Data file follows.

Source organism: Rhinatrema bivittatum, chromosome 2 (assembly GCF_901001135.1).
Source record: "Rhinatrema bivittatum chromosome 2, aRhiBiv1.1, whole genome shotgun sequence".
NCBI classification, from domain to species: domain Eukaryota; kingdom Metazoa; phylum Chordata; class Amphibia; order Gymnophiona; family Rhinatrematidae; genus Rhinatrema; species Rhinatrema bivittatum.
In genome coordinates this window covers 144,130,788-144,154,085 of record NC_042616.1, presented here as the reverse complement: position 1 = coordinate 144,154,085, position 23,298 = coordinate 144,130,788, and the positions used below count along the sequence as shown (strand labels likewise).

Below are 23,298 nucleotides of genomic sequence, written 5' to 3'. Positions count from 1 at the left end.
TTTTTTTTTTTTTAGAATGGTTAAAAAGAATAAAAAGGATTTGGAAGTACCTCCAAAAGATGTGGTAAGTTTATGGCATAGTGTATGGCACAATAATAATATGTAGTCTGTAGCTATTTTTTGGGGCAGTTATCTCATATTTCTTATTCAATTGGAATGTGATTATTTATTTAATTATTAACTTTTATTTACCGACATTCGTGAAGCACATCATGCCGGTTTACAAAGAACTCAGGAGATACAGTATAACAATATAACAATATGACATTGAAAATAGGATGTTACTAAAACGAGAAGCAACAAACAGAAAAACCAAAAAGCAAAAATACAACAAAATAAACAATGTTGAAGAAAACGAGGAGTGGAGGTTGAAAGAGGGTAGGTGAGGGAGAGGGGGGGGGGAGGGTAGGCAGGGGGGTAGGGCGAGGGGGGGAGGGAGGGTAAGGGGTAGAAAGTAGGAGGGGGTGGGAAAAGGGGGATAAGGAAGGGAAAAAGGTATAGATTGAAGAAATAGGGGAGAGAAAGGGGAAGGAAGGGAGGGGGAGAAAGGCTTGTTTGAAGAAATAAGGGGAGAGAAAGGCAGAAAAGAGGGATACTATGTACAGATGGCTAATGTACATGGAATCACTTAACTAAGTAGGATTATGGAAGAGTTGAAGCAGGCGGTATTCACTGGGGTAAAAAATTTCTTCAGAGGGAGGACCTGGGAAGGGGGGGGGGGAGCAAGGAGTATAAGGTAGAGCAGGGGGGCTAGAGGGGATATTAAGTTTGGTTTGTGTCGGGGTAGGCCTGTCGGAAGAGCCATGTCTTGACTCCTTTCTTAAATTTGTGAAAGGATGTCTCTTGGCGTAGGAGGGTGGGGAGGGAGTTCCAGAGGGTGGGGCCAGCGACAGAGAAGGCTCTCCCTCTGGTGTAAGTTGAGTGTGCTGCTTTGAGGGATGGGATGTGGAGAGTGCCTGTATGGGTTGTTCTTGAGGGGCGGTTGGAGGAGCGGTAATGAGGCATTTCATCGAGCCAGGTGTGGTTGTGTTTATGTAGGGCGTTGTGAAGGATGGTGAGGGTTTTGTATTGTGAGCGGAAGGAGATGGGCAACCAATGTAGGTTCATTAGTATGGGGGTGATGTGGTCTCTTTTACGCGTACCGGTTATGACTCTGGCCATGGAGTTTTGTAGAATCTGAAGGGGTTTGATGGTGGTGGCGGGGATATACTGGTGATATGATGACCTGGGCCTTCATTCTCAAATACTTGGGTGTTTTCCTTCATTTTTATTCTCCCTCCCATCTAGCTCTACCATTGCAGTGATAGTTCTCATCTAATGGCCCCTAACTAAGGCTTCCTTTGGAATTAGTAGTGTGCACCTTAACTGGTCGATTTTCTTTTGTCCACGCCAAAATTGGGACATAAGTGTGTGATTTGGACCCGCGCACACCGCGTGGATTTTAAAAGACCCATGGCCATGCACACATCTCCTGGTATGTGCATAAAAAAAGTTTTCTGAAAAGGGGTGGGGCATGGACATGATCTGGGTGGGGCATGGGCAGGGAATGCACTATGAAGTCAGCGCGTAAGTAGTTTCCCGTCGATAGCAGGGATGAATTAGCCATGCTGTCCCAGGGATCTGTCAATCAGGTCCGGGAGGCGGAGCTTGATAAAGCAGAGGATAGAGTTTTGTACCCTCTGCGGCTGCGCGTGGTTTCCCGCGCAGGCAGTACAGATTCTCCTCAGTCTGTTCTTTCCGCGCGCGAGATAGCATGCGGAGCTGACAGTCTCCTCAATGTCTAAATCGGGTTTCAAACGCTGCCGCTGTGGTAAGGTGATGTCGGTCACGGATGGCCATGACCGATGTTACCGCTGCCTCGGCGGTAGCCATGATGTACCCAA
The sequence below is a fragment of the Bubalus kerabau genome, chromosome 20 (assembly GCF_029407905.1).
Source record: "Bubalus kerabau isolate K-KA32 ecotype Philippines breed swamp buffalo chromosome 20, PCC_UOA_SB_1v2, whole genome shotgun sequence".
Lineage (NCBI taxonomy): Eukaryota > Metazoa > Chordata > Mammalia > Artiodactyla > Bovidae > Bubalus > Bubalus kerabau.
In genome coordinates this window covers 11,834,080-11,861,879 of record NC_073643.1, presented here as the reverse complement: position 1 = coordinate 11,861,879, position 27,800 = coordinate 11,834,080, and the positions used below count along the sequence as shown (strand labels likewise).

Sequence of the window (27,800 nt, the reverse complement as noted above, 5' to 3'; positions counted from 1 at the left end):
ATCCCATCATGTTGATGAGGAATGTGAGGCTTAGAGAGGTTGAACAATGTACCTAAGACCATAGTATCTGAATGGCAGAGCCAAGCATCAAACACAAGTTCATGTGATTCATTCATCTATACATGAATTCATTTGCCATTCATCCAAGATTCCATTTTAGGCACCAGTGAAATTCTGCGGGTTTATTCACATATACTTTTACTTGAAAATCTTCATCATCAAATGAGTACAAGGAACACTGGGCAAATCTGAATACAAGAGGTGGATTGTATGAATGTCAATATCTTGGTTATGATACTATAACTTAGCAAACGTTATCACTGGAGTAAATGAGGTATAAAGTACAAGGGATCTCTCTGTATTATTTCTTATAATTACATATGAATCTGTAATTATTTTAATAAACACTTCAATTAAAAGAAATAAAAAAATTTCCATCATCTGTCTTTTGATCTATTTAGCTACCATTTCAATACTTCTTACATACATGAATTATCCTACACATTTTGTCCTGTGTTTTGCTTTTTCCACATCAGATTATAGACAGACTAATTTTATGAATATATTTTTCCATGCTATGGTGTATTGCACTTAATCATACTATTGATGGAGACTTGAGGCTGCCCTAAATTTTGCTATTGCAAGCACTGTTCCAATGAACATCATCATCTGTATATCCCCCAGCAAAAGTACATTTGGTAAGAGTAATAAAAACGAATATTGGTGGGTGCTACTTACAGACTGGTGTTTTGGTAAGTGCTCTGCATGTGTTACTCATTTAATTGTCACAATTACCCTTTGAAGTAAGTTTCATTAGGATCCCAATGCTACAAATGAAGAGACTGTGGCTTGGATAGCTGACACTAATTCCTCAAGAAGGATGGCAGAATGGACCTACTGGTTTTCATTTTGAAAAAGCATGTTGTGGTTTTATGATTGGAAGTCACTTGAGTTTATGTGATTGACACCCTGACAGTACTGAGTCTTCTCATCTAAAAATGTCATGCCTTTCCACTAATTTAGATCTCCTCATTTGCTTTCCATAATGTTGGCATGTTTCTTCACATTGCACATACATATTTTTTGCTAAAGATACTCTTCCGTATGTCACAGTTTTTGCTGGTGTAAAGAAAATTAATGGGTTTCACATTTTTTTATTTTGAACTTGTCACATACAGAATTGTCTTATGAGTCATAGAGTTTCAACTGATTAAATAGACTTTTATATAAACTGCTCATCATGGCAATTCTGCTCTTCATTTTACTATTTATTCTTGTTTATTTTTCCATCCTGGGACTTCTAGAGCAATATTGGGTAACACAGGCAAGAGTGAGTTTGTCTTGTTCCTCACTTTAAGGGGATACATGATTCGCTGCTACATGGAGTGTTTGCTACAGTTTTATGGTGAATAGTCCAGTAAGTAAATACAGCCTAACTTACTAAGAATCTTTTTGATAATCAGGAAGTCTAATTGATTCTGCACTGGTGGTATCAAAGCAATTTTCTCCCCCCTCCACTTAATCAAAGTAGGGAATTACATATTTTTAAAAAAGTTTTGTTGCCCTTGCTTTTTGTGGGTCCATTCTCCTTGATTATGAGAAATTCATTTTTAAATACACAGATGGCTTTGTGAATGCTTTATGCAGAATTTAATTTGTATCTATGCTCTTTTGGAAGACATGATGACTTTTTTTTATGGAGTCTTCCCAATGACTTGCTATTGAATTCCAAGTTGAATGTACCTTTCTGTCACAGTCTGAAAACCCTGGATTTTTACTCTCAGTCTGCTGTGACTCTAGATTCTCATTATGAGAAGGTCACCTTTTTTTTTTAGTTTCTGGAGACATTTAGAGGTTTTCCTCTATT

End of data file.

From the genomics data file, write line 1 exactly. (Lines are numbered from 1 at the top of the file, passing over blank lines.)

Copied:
Source organism: Rhinatrema bivittatum, chromosome 2 (assembly GCF_901001135.1).